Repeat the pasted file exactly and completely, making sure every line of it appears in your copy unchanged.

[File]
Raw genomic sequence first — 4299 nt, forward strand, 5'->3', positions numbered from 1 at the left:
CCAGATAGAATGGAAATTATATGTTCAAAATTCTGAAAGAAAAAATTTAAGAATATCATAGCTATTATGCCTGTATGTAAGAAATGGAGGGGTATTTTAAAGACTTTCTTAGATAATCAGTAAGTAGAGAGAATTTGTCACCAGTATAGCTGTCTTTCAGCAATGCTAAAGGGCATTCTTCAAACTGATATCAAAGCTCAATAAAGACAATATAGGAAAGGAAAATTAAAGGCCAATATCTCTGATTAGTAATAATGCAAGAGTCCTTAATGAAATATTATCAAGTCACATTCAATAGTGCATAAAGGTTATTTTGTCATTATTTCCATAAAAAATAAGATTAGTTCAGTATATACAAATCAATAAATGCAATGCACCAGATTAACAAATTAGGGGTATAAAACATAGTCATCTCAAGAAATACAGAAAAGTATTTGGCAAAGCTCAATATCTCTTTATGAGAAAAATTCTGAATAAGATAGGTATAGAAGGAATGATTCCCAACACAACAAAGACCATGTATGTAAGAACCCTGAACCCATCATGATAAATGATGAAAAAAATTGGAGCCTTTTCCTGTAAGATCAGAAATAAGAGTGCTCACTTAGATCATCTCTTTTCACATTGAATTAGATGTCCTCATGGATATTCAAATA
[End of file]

Raw genomic sequence first — 4299 nt, forward strand, 5'->3', positions numbered from 1 at the left:
CCAGATAGAATGGAAATTATATGTTCAAAATTCTGAAAGAAAAAATTTAAGAATATCATAGCTATTATGCCTGTATGTAAGAAATGGAGGGGTATTTTAAAGACTTTCTTAGATAATCAGTAAGTAGAGAGAATTTGTCACCAGTATAGCTGTCTTTCAGCAATGCTAAAGGGCATTCTTCAAACTGATATCAAAGCTCAATAAAGACAATATAGGAAAGGAAAATTAAAGGCCAATATCTCTGATTAGTAATAATGCAAGAGTCCTTAATGAAATATTATCAAGTCACATTCAATAGTGCATAAAGGTTATTTTGTCATTATTTCCATAAAAAATAAGATTAGTTCAGTATATACAAATCAATAAATGCAATGCACCAGATTAACAAATTAGGGGTATAAAACATAGTCATCTCAAGAAATACAGAAAAGTATTTGGCAAAGCTCAATATCTCTTTATGAGAAAAATTCTGAATAAGATAGGTATAGAAGGAATGATTCCCAACACAACAAAGACCATGTATGTAAGAACCCTGAACCCATCATGATAAATGATGAAAAAAATTGGAGCCTTTTCCTGTAAGATCAGAAATAAGAGTGCTCACTTAGATCATCTCTTTTCACATTGAATTAGATGTCCTCATGGATATTCAAATA